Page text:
Ten classic summits — 5 Pic Perdiguère (3222m) from Refuge du Portillon
    Day 22 Refuge du Portillon to Refugio de la Renclusa
    Ten classic summits — 6 Pico de Aneto (3404m) from Refugio de la Renclusa
    Escape route From Refugio de la Renclusa to Bagnères-de-Luchon
    Variant Hospital de Benasque — GR11 trail
    Day 23 Refugio de la Renclusa to Hospital de Vielha
    Day 24 Hospital de Vielha to Refugi de la Restanca
    Variant GR11 from Estany de Rius to Refugi de la Restanca
    Day 25 Refugi de la Restanca to Salardu
    Ten classic summits — 7 Montardo d'Aran (2826m) from Coll de Crestada
    3-day Variant GR11 from Viados to Hospital de Vielha
    Section 4: Salardu to l'Hospitalet-près-l'Andorre
    Day 26 Salardu to Refugi Gracia Airoto
    Day 27 Refugi Gracia Airoto to Alos de Isil
    Day 28 Alos de Isil to Refugi Enric Pujol
    Ten classic summits — 8 Mont Roig (2868m) from Refugi Enric Puyol
    Day 29 Refugi Enric Pujol to Refugi de Certascan
    Variant 1 Via Tavascan to Pla de Boavi
    Variant 2 Noarre via Camping Masia ‘Bordes de Graus’
    Ten classic summits — 9 Pic de Certascan (2853m) from Col de Certascan
    Day 30 Refugi de Certascan to Refugi del Cinquantenari
    Short-cut From Coll de Sellente to Estany de Sottlo
    Day 31 Refugi del Cinquantenari to Refugi de Coma Pedrosa
    Ten classic summits — 10 Pica d'Estats (3143m) and Montcalm (3077m) from Refugi de Vall Ferrera
    Day 32 Refugi de Coma Pedrosa to El Serrat
    Day 33 El Serrat to Cabana Coms de Jan
    Day 34 Cabane Coms de Jan to Refuge du Rulhe
    Day 35 Refuge du Rulhe to l'Hospitalet-près-l'Andorre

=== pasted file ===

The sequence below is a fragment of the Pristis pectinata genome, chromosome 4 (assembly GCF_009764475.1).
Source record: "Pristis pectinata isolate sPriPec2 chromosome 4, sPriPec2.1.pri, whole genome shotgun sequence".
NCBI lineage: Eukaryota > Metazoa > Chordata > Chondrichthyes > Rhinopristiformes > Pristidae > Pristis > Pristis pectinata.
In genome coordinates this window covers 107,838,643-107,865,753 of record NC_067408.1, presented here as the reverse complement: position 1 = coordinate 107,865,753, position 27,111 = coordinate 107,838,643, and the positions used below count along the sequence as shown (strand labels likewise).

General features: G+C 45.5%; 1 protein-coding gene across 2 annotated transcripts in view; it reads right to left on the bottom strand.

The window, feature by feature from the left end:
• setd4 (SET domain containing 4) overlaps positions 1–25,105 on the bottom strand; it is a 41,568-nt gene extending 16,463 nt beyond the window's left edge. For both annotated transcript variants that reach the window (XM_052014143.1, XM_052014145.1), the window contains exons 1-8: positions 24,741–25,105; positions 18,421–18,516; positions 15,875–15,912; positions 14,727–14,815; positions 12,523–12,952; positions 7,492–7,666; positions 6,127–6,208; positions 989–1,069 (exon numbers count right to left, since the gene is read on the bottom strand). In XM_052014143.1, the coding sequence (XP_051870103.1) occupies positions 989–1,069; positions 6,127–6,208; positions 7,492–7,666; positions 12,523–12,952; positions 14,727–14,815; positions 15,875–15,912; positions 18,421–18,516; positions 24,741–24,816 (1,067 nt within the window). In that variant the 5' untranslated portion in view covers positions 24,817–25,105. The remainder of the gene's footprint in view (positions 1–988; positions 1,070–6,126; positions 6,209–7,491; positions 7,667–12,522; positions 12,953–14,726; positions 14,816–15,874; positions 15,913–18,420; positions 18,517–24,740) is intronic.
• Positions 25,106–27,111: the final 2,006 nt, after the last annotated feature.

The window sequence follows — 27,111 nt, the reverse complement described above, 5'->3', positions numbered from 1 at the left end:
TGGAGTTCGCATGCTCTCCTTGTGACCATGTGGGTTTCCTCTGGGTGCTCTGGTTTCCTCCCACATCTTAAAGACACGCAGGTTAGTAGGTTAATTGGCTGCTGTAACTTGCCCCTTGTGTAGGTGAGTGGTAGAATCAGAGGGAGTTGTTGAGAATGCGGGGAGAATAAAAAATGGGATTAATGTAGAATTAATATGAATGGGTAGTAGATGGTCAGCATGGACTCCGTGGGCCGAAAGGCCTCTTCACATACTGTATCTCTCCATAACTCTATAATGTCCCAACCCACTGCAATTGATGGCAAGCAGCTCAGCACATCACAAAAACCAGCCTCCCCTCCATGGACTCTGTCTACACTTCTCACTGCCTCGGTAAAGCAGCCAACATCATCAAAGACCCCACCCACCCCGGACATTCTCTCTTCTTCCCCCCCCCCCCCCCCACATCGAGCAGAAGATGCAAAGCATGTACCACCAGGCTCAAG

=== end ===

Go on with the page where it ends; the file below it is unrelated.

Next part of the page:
Section 5: L'Hospitalet-près-l'Andorre to Banyuls-sur-Mer
    Day 36 L'Hospitalet-près-l'Andorre to Refuge des Bésines
    Day 37 Refuge des Bésines to Barrage des Bouillouses
    Variant GR10 avoiding Pic Carlit
    Consolation walk 1 From Chalet-Refuge des Bouillouses to Pic Carlit summit
    Day 38 Barrage des Bouillouses to Eyne
    Day 39 Eyne to Refugi d'Ull de Ter
    Day 40 Refugi d'Ull de Ter to Refuge de Mariailles
    Day 41 Refuge de Mariailles to Mines de Batère
    Variant The GR10 from Refuge de Mariailles to Chalet-Refuge des Cortalets
    Consolation walk 2 The ascent of Canigou from Cortalets
    Day 42 Mines de Batère to Moulin de la Palette
    Day 43 Moulin de la Palette to Las Illas
    Day 44 Las Illas to Col de l'Ouillat
    Day 45 Col de l'Ouillat to Banyuls-sur-Mer

    Appendix 1 Useful addresses
    Appendix 2 Glossary
    Appendix 3 Facilities list

  • Maps

    The French maps produced by the Institut Géografique National (IGN) have a reputation for being accurate and reliable. The IGN 1:25,000 maps (Série Bleue or Cartes de Randonnée) show most detail, but on some 1:25,000 maps the Haute Route is not shown at all!